The third type of volume training program that's catching on rather rapidly is the FST-7 Training Program. This training program doesn't specifically lay out all the exercises you need to perform in a given session nor does it specifically state that you must divide the body up into a certain protocol (upper body and lower body or chest/back, legs and shoulder for example), but rather gives you guidelines as to what you should be doing on the last exercise for each body part worked that session.
The FST-7 name stands for Fascial Stretch Training, which indicates that one of the primary objectives this program attempts to achieve is to stretch the fascia tissue, which is the soft connective tissue that is found surrounding your muscles as well as throughout the rest of the body.
It is primarily responsible for helping to maintain the structural integrity of the body, provide support and protection, as well as work as a shock absorber when you perform activity throughout the day, both in the gym and out.
When this tissue is stretched you will see increases in muscle growth. There will be a higher deliverance of minerals, amino acids and oxygen to the tissues.
With this set-up, perform seven sets of 15 reps for the last exercise you do for each muscle group. It's important to keep your rest periods between these sets shorter - right around 30 seconds total.
Note: it will be common to adjust the weight downward from what you'd normally use for this particular exercise due to the fact that you are using a much higher total number of sets and the longer rep range will demand that you're not lifting as heavy.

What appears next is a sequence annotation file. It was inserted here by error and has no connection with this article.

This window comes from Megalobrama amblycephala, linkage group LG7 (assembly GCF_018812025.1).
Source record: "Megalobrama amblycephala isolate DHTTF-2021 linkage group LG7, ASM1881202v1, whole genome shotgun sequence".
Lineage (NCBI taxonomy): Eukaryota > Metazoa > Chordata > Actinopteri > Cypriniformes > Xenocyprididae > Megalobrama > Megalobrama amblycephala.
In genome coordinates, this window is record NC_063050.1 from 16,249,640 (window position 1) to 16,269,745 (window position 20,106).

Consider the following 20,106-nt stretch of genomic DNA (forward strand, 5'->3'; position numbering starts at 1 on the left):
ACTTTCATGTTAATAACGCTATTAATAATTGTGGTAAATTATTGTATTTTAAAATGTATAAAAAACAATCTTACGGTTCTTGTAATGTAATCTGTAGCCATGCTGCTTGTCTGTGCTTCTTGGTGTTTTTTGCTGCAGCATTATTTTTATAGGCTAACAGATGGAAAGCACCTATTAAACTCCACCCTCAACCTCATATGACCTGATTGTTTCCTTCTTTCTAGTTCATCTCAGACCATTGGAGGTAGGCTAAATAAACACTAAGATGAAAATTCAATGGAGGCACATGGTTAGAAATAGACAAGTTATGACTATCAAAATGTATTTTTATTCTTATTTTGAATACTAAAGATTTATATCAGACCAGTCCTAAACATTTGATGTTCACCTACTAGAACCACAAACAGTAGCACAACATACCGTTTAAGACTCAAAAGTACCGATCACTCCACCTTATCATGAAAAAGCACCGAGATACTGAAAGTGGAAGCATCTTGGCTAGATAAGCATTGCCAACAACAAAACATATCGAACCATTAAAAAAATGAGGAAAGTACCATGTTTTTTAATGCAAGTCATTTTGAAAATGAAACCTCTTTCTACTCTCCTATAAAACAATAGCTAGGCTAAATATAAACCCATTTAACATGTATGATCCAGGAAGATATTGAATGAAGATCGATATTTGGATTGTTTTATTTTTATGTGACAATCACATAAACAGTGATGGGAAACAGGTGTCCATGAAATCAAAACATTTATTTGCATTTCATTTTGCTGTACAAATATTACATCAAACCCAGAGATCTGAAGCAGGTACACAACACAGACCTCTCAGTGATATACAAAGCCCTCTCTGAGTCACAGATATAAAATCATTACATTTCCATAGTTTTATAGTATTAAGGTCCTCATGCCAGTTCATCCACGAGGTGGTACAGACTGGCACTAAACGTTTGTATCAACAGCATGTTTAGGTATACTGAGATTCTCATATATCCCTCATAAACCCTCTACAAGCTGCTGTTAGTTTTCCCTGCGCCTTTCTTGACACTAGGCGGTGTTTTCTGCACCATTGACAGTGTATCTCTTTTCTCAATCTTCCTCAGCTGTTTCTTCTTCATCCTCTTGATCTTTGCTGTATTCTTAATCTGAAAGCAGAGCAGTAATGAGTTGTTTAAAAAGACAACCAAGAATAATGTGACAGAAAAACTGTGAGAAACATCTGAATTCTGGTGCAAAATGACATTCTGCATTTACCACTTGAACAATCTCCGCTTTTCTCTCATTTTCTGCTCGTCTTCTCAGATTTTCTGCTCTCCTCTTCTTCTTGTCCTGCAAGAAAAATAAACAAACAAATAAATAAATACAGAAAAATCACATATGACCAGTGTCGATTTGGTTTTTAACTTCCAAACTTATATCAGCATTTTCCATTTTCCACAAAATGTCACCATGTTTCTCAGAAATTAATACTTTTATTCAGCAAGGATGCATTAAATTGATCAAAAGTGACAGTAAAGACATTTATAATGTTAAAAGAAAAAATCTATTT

If you want to specialize in certain body parts you can definitely do so or if you prefer to keep the rest of the program lower in total volume because you don't have the best of recovery rate, you can certainly do that as well.
Another pro to this approach is that the higher rep and set range for that one exercise will stimulate the metabolic rate considerably, so whether your goal is muscle building or fat loss, provided you're eating the correct accompanying diet, you can see a boost in results through that manner as well.
Potentially the one con you may see with this approach is, if you struggle with recovery, you may not be able to work out as frequently as you're accustomed after performing this protocol. After time you will likely find that your body adapts, so try not to abandon the program too quickly if this is in fact what you find.
Stick with it and make sure you eat properly and stretching in between sessions without adding too much cardio training to the week overall and you'll likely start seeing results and improvements with the level of fatigue you feel.